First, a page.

This is the classical form of a corporation. It has shareholders, a board of directors, and officers. It has its own fully-fledged annual income tax return. Some of the advantages of a C-Corporation are its potential for complex structures that can accommodate investors and an array of different roles and authority levels, its ability to maintain long-term financial independence from its owners, and its ability to help its owners maintain tax compliance. Some of the disadvantages of a C-Corporation are increased accounting labor/expense, a requirement to pay owner-operators a reasonable salary, and a potential for corporate income tax.
This is a variant form of a corporation reserved for use by small businesses. It has all the same structures as a C-Corporation, but it files a simplified annual tax return and any profits “pass-through” automatically to its owners’ personal income tax return. This can present tax savings for the owners, and help simplify the corporation’s tax filings, but also reduces the corporation’s ability to insulate the owners’ finances from those of the business.
Limited Liability Companies offer a simpler structure, with owners called “members” and none of the tiered power structures of a corporation. If an LLC has more than one owner, it is naturally a multi-member LLC. The owner-operators of an LLC are not required to be paid a reasonable salary with withholding, which means more flexibility in getting money out of the business, but the need for the owners to manage estimated tax payments instead. The default tax treatment for an MMLLC is partnership taxation, however the entity can instead elect to be taxed as either a C-corporation or an S-corporation.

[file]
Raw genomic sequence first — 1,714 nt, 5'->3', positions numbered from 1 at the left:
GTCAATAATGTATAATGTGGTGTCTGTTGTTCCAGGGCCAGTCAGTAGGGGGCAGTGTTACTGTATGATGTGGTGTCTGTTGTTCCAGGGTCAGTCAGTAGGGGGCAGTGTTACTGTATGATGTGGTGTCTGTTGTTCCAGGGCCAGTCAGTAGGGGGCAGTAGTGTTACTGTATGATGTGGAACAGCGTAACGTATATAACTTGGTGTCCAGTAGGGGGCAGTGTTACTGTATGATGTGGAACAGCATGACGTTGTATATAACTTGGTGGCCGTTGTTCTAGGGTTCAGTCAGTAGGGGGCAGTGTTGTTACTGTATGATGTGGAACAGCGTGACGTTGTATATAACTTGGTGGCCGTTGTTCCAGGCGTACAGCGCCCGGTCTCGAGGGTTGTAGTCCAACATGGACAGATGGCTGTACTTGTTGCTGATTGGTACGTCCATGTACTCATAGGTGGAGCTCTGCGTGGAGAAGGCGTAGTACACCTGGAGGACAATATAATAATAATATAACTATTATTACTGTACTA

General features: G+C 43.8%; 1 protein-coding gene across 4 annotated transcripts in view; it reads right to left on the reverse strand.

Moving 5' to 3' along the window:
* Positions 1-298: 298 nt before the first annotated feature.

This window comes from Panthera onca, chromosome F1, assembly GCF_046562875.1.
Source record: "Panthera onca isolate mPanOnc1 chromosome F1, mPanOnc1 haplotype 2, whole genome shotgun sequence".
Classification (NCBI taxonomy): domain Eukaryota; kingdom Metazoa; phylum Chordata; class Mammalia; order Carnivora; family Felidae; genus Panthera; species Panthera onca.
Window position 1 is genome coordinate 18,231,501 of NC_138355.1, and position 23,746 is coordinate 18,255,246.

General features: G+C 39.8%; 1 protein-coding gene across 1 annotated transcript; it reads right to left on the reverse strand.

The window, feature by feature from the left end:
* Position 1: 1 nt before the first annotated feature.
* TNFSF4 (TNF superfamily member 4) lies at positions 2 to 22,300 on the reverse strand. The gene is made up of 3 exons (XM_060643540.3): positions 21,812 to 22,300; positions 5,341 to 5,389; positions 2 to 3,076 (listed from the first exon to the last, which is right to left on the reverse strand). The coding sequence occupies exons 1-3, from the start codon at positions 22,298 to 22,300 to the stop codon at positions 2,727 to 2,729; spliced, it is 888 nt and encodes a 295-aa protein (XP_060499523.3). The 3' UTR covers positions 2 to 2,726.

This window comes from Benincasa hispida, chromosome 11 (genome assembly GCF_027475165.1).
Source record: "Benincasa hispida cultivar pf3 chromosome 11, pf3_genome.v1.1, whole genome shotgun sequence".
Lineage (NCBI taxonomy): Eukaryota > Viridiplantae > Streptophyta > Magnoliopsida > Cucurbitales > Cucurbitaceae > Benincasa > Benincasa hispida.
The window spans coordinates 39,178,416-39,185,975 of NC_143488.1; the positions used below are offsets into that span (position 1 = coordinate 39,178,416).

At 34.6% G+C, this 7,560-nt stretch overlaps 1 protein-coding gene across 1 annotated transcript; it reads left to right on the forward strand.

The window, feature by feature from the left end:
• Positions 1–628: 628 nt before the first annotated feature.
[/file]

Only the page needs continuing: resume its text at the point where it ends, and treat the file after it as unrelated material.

If an LLC has just one member, it is a single-member LLC, the simplest of all business structures that offer liability protection. The default tax treatment for an SMLLC is as a “disregarded entity” meaning that it can file on a Schedule C of its owner’s personal income tax return. This structure generally suits a very small and very simple business quite well and allows all profit or losses to easily pass through to its owner’s personal return.